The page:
The hardest part of getting this to work was handling the dates. Jaeger specifies that timestamps should come in microseconds since epoch, and duration should be in microseconds also. We need to use the ruby filter so we can run some code to do this, rather than using an inbuilt filter primitive.

The duration is easy enough, as we report TimeElapsed in milliseconds:

ruby {
    code => "event.set('duration', (event.get('TimeElapsed') * 1000).floor)"
}

To handle the timestamp we need to convert it to epoch milliseconds. We can get the fractional seconds since the epoch by calling to_f on the @timestamp field, and then multiply by 1000 a couple of times to express it as microseconds. We also floor it to remove the leftover fraction:

ruby {
    code => "event.set('timestamp', (event.get('@timestamp').to_f * 1000 * 1000).floor)"
}

This on its own will work, but it won’t be right. We report log entries when an operation completes, which means our timestamp is the finish of the event, not the start. To solve this, we subtract the duration off the timestamp:

ruby {
    code => "event.set('timestamp', (event.get('@timestamp').to_f * 1000 * 1000).floor - event.get('duration'))"
}

Next, we need to create our span id. We need to generate a random id, consisting of letters and numbers, so the easiest way is to generate a uuid, and then tweak it to fit the Jaeger/Zipkin format. To do that we need to install the logstash-filter-uuid plugin:

/usr/share/logstash/bin/logstash-plugin install logstash-filter-uuid

There are a few things we need to do to generate a valid span id (for Jaeger):

  1. generate a uuid
  2. remove the dashes
  3. make it lowercase
  4. trim it to 16 chars

We use four filters to achieve this:

uuid {
    target => "id"
}
mutate {
    gsub => [ "id", "-", "" ]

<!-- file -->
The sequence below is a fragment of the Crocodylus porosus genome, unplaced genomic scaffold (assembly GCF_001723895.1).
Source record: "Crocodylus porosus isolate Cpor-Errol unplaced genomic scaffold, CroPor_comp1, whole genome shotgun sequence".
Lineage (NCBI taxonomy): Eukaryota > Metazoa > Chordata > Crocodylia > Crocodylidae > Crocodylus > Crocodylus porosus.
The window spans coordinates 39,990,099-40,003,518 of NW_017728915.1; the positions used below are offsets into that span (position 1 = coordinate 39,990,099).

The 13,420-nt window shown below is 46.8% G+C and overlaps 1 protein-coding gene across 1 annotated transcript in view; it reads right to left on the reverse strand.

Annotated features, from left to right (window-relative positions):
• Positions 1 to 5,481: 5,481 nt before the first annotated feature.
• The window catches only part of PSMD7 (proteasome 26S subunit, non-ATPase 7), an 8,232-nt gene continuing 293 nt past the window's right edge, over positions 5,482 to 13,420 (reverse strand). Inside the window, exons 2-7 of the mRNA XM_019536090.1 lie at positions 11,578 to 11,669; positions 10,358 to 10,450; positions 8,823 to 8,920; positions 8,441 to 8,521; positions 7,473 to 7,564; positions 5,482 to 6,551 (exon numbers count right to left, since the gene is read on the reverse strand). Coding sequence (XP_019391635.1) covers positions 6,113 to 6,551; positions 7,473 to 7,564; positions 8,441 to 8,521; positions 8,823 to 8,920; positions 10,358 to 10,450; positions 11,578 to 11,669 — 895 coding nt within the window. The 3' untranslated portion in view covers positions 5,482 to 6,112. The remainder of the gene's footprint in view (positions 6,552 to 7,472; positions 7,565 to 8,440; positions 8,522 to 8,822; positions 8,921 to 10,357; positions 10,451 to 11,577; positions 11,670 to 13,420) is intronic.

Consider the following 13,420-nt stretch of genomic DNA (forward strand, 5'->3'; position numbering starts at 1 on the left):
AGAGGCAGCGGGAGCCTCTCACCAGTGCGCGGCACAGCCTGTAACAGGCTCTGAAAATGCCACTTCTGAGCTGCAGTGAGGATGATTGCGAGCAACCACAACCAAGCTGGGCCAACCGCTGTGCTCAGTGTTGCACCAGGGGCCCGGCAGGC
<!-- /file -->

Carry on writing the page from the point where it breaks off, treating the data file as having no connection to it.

lowercase => [ "id" ]
}
mutate {
    gsub => [ "id", "(^.{1,16}).*$", "\1"]
}

The reason we specify the mutate twice is that order of the same operation (gsub in this case) is not guaranteed within a mutate block.

Next up we need to tweak the traceid from a guid to a uuid:

mutate {
    gsub => [ "traceid", "-", "" ]
    lowercase => [ "traceid" ]
}

Next, we can populate some other context into the message, by renaming the other fields we want. I discovered most of the fields and their formats from a combination of the thrift dtos and the this pull request.

mutate {
    rename => {
        "CorrelationId" => "traceid"
        "Context" => "name"
        "ApplicationName" => "[localEndpoint][serviceName]"
    }
}

Finally, we want to trim all the other properties from our message, which we can do by using the logstash-filter-prune plugin:

prune {
    whitelist_names => [ "id", "traceid", "name", "timestamp", "duration", "localEndpoint" ]
}
mutate {
    remove_field => [ "@timestamp" ]
}

We have to explicitly remove the @timestamp property as the prune plugin seems to ignore it (it also ignores the @metadata property).

The complete filter code can be made a little more efficient by combining several of the mutate blocks, provided we keep things in the right order, as follows: